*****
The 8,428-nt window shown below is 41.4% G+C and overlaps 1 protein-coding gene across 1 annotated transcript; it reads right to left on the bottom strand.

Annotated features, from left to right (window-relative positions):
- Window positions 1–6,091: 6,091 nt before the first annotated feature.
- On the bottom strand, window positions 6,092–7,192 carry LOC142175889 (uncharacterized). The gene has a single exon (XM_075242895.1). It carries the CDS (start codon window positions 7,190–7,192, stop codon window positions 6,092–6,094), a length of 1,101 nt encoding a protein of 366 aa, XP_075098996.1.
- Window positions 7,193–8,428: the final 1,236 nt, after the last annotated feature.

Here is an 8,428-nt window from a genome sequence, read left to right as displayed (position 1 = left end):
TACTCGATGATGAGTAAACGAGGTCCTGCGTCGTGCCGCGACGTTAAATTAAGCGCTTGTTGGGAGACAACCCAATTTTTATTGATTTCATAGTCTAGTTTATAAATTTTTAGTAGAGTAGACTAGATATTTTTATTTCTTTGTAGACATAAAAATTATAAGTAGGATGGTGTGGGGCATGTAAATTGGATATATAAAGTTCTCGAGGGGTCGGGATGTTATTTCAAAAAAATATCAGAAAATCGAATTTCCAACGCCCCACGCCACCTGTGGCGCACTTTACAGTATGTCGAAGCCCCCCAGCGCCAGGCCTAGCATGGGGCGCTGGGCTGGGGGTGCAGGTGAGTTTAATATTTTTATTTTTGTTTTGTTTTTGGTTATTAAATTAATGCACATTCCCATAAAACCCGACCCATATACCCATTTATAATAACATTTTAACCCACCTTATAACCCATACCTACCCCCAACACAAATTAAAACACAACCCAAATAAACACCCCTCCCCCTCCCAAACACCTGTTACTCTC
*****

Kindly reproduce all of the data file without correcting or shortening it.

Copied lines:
The 8,428-nt window shown below is 41.4% G+C and overlaps 1 protein-coding gene across 1 annotated transcript; it reads right to left on the bottom strand.

Annotated features, from left to right (window-relative positions):
- Window positions 1–6,091: 6,091 nt before the first annotated feature.
- On the bottom strand, window positions 6,092–7,192 carry LOC142175889 (uncharacterized). The gene has a single exon (XM_075242895.1). It carries the CDS (start codon window positions 7,190–7,192, stop codon window positions 6,092–6,094), a length of 1,101 nt encoding a protein of 366 aa, XP_075098996.1.
- Window positions 7,193–8,428: the final 1,236 nt, after the last annotated feature.

Here is an 8,428-nt window from a genome sequence, read left to right as displayed (position 1 = left end):
TACTCGATGATGAGTAAACGAGGTCCTGCGTCGTGCCGCGACGTTAAATTAAGCGCTTGTTGGGAGACAACCCAATTTTTATTGATTTCATAGTCTAGTTTATAAATTTTTAGTAGAGTAGACTAGATATTTTTATTTCTTTGTAGACATAAAAATTATAAGTAGGATGGTGTGGGGCATGTAAATTGGATATATAAAGTTCTCGAGGGGTCGGGATGTTATTTCAAAAAAATATCAGAAAATCGAATTTCCAACGCCCCACGCCACCTGTGGCGCACTTTACAGTATGTCGAAGCCCCCCAGCGCCAGGCCTAGCATGGGGCGCTGGGCTGGGGGTGCAGGTGAGTTTAATATTTTTATTTTTGTTTTGTTTTTGGTTATTAAATTAATGCACATTCCCATAAAACCCGACCCATATACCCATTTATAATAACATTTTAACCCACCTTATAACCCATACCTACCCCCAACACAAATTAAAACACAACCCAAATAAACACCCCTCCCCCTCCCAAACACCTGTTACTCTC